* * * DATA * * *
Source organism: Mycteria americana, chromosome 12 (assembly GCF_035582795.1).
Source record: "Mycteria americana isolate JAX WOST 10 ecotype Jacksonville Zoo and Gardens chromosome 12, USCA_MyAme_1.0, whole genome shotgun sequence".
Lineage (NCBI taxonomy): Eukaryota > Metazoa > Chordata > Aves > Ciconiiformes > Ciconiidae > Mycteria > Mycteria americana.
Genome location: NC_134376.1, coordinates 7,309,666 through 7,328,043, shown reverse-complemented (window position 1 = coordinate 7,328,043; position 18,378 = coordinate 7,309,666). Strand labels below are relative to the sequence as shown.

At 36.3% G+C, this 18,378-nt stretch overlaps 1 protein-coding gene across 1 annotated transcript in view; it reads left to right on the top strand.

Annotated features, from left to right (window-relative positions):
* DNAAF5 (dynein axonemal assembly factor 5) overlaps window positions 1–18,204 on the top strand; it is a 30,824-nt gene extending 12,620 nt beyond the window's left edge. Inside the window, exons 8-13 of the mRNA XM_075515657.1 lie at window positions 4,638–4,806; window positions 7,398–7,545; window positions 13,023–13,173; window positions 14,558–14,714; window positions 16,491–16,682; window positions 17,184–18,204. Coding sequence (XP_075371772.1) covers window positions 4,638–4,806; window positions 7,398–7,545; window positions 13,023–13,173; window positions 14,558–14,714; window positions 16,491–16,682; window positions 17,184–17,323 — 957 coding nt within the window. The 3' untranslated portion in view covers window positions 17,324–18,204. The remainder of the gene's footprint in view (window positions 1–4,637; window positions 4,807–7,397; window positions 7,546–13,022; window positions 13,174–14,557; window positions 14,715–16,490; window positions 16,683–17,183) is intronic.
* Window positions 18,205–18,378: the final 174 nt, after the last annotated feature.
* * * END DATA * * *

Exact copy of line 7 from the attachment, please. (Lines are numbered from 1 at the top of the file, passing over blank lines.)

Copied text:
* DNAAF5 (dynein axonemal assembly factor 5) overlaps window positions 1–18,204 on the top strand; it is a 30,824-nt gene extending 12,620 nt beyond the window's left edge. Inside the window, exons 8-13 of the mRNA XM_075515657.1 lie at window positions 4,638–4,806; window positions 7,398–7,545; window positions 13,023–13,173; window positions 14,558–14,714; window positions 16,491–16,682; window positions 17,184–18,204. Coding sequence (XP_075371772.1) covers window positions 4,638–4,806; window positions 7,398–7,545; window positions 13,023–13,173; window positions 14,558–14,714; window positions 16,491–16,682; window positions 17,184–17,323 — 957 coding nt within the window. The 3' untranslated portion in view covers window positions 17,324–18,204. The remainder of the gene's footprint in view (window positions 1–4,637; window positions 4,807–7,397; window positions 7,546–13,022; window positions 13,174–14,557; window positions 14,715–16,490; window positions 16,683–17,183) is intronic.